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Ocean deoxygenation effects on dissolved organic matter sequestration in a changing ocean

Seawater stores as much carbon in the form of dissolved organic matter (DOM) as there is CO2 in the atmosphere. Over a period of just 50 years (from 1960 to 2010) global oceanic oxygen reserves have been reduced by 2% and the anoxic waters have quadrupled, mainly due to anthropogenic global warming and eutrophication. Ocean deoxygenation leads to an expansion of oxygen minimum zones (OMZs), which contain higher concentrations of DOM (carbon and sulfur) than the oxygenated ocean. While there is no consensus about the reasons behind DOM sequestration in OMZs, it is well established that microbes are directly responsible for the production, degradation and recycling of marine DOM.


Recent advances in analytical chemistry characterize the DOM at the molecular level in unprecedented detail, revealing new insights into its source and history by Fourier transform ion-cyclotron resonance mass spectrometry (FT-ICR-MS). Current progress in sequencing technology can predict specific functions contributing to the molecular activity of microbial communities in environmental samples by metatranscriptomics. The synergistic coupling of FT-ICR-MS and metatranscriptomics is therefore of great importance to connect DOM cycling with microbial activities in OMZs, in order to measure the response of this major carbon reservoir to ocean deoxygenation and climate change.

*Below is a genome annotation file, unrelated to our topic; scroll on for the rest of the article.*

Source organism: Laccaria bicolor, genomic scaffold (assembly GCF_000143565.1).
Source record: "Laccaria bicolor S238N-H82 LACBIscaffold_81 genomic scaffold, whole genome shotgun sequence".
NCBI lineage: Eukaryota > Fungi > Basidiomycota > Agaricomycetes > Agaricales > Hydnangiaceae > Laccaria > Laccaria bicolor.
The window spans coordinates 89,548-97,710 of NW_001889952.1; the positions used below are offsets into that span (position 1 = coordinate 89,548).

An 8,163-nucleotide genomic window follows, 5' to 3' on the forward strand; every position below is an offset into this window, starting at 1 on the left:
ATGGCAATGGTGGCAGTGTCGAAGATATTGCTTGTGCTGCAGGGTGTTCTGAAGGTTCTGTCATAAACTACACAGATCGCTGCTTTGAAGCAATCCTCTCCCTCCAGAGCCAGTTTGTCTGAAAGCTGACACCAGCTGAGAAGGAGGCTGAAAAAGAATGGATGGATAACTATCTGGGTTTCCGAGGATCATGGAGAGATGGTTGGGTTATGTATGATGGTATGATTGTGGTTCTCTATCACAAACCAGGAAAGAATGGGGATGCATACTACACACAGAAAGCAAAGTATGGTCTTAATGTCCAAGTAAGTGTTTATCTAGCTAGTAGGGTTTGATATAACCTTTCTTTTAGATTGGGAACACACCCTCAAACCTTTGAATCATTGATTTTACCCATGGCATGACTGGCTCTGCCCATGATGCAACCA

In this DFG Emmy Noether Research project we aim to identify the effects of ocean deoxygenation on DOM sequestration due to interactions with microbial communities and the marine carbon and sulfur cycles.

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